The Kern County Board of Supervisors will consider a wide range of bans for tobacco and vaping products at its meeting on Tuesday, potentially kicking off a process that could drastically alter smoking behavior throughout the county.
In addition to banning the sales of items related to vaping, the county will also consider banning smoking in parks and on public sidewalks, or potentially an overarching ban on smoking outdoors.
“This is really a first step,” said Michelle Corson, spokeswoman for Kern County Public Health, which will present a list of potential options for supervisors to consider on Tuesday.
Supervisors are not expected to vote to implement any of the options on Tuesday.
“We’re going to be presenting these (options) for discussion,” Corson said. “If the board wished for us to begin to take action on one of the items we’ve presented, or any others that were to come up in the discussion, they would then send us off to do that.”
Supervisors could return at a later meeting to act on the options presented at Tuesday’s meeting.
Los Angeles and San Francisco counties have both banned sales of vaping products, while the city of Santa Barbara bans smoking in all public places and Del Mar in San Diego County bans smoking on sidewalks.
Supervisor Mike Maggard requested the Health Department develop the list in early October. He said at the time he was concerned about unregulated vaping products being sold in Kern County and marketed to children.
Several Kern residents have spoken out against the vaping ban. One woman emailed The Californian, saying supervisors would be acting like “Big Brother” if they enacted the ban.
The proposal comes after three vaping-associated lung injuries resulted in hospitalizations in Kern County.
As of Oct. 15, the Health Department says 1,479 pulmonary lung injury cases have been linked to vaping throughout the United States, of which 33 have resulted in death.
The Health Department says smoking is the No. 1 cause of death and disease, claiming the lives of 480,000 people in America each year.
In response to Maggard’s request, the Health Department prepared the following options.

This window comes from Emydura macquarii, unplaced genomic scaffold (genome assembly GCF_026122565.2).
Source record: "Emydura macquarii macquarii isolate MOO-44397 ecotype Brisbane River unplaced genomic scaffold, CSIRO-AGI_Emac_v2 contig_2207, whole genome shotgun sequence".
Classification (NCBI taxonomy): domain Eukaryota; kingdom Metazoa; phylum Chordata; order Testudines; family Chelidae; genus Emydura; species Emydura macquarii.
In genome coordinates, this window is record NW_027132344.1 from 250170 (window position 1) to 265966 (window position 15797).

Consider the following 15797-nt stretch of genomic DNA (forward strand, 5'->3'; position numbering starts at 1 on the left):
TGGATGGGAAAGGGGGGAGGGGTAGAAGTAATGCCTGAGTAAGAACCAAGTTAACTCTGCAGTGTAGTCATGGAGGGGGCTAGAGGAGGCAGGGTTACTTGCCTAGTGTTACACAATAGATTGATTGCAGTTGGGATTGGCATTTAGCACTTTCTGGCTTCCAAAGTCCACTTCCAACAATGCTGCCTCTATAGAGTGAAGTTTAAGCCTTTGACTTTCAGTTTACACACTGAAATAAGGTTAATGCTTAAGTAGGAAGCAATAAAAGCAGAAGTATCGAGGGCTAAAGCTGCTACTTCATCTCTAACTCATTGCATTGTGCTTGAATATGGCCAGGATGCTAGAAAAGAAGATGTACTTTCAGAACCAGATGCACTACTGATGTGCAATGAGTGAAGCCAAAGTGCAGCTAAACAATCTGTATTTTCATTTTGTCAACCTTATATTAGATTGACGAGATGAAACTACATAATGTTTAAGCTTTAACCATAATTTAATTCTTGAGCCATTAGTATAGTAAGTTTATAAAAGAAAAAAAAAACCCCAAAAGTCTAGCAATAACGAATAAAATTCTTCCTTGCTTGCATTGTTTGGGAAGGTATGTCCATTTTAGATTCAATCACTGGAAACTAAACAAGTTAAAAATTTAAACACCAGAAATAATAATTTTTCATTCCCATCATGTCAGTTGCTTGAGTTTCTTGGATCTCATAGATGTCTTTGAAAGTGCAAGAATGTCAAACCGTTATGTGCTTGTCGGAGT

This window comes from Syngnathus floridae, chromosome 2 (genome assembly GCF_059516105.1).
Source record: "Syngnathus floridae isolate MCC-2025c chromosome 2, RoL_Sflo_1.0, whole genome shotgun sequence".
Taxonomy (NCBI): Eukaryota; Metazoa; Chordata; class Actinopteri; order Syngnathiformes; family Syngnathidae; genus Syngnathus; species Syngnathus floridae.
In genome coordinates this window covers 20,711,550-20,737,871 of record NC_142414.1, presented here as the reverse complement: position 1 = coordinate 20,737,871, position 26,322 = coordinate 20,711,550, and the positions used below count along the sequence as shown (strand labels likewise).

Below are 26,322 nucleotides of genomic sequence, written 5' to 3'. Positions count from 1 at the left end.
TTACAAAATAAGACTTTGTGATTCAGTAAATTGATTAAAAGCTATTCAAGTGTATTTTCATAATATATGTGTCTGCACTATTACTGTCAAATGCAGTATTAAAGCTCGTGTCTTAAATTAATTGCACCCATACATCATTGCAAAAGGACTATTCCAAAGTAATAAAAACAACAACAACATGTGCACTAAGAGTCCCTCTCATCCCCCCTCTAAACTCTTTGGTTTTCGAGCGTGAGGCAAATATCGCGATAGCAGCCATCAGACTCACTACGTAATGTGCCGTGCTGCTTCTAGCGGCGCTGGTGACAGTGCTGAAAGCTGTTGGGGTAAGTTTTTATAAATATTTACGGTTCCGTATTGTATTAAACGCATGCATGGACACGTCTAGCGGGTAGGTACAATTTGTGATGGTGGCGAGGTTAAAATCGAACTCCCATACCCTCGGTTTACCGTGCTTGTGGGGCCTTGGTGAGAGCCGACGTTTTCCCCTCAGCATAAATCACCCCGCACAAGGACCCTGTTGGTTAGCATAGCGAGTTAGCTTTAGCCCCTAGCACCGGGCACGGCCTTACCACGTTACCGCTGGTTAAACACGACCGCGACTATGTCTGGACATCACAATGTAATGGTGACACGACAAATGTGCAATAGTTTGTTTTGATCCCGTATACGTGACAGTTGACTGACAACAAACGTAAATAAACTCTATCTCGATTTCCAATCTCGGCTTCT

Park restrictions: Supervisors could expand an existing county ordinance to prohibit smoking within 25 feet of any playground or sandbox area in a park, along with prohibiting smoking within 250 feet of any youth sports events in the park.
Sidewalk/outdoor smoking ban: In an effort to reduce exposure to secondhand smoke, supervisors could prohibit smoking on sidewalks and sections of the street lined with a sidewalk, or institute an outdoor smoking restriction.
Density restrictions: Supervisors could limit where tobacco retailers can be located, banning retailers from being within 500 to 1,000 feet of youth-populated areas.
Minimum price: Cigarillos and inexpensive cigars under $5 could be banned. A minimum package size of 20 for “little cigars” and five for inexpensive cigars could be enforced.
Flavored tobacco ban: Supervisors could ban sales of tobacco flavors, including menthol, following the lead of Los Angeles County and San Francisco, according to the Health Department.
Vaping products ban: A study from the American College of Physicians indicated teens are more than seven times more likely to vape nicotine than adults, the Health Department said. Supervisors could ban the sale of vaping products throughout the county.
Supervisors recently heard a presentation by Students Working Against Tobacco, which claimed vaping was occurring in classrooms, and four out of five stores near schools sell flavored tobacco products, the Health Department said in its letter to supervisors.
The group asked supervisors to consider stricter tobacco policies.
Those policies will be under discussion on Tuesday.